University of Cambridge > > Departmental Seminar Programme, Department of Veterinary Medicine > Unlocking medical questions with a developmental biology key

Unlocking medical questions with a developmental biology key

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If you have a question about this talk, please contact Fiona Roby.

During embryo development there is a critical balance between cell proliferation to increase cell numbers, and cell differentiation to achieve specialised and functional tissues. Understanding the regulation of this balance is also pivotal to understand how the processes become hi-jacked and deranged in diseases such as cancer, and also to enable in vitro generation of cell differentiation for regenerative medicine. During development, cell identity is strongly influenced by a large family of basic-Helix-Loop-Helix (bHLH) transcription factors, which act in all three embryonic germ layers to direct tissue-specific differentiation. These same factors also have a potent ability to reprogram cells into a range of tissues in vitro. My PhD and early Fellowship work has been in the lab of Professor Anna Philpott, using Xenopus frog embryos to explore a conserved regulatory mechanism amongst bHLH transcription factors. In this talk, I will highlight the relevance of developmental biology in the medical contexts of oncology and regenerative medicine, and I will introduce you to the world of Xenopus research. Finally, I will demonstrate the Philpott Lab’s discovery of a mechanism to coordinate the activity of these master regulator transcription factors with the cell cycle, and I will show you how manipulation of these factors can enhance cellular reprogramming strategies.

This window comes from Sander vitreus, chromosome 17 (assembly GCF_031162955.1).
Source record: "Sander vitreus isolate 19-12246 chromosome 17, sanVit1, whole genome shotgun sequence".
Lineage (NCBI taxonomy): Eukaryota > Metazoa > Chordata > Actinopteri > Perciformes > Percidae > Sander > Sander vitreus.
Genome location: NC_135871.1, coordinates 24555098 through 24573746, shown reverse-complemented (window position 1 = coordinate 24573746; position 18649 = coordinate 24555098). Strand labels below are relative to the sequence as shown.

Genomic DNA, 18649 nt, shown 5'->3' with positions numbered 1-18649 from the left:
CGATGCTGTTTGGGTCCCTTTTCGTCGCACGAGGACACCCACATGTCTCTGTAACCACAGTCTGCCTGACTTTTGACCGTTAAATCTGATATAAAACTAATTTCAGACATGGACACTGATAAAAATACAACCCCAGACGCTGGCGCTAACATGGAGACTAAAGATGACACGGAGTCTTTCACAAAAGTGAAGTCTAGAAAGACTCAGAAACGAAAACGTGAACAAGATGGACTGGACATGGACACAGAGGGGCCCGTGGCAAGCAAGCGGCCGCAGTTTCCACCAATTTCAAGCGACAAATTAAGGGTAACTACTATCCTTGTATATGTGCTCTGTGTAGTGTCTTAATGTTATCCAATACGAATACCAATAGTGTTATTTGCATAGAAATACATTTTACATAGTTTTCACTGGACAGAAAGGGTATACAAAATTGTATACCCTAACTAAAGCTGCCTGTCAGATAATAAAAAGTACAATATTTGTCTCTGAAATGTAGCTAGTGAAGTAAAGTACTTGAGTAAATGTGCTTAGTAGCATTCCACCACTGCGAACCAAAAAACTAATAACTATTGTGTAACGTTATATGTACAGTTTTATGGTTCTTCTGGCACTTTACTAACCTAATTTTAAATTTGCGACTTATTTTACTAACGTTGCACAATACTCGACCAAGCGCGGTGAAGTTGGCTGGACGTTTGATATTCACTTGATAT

This talk is part of the Departmental Seminar Programme, Department of Veterinary Medicine series.

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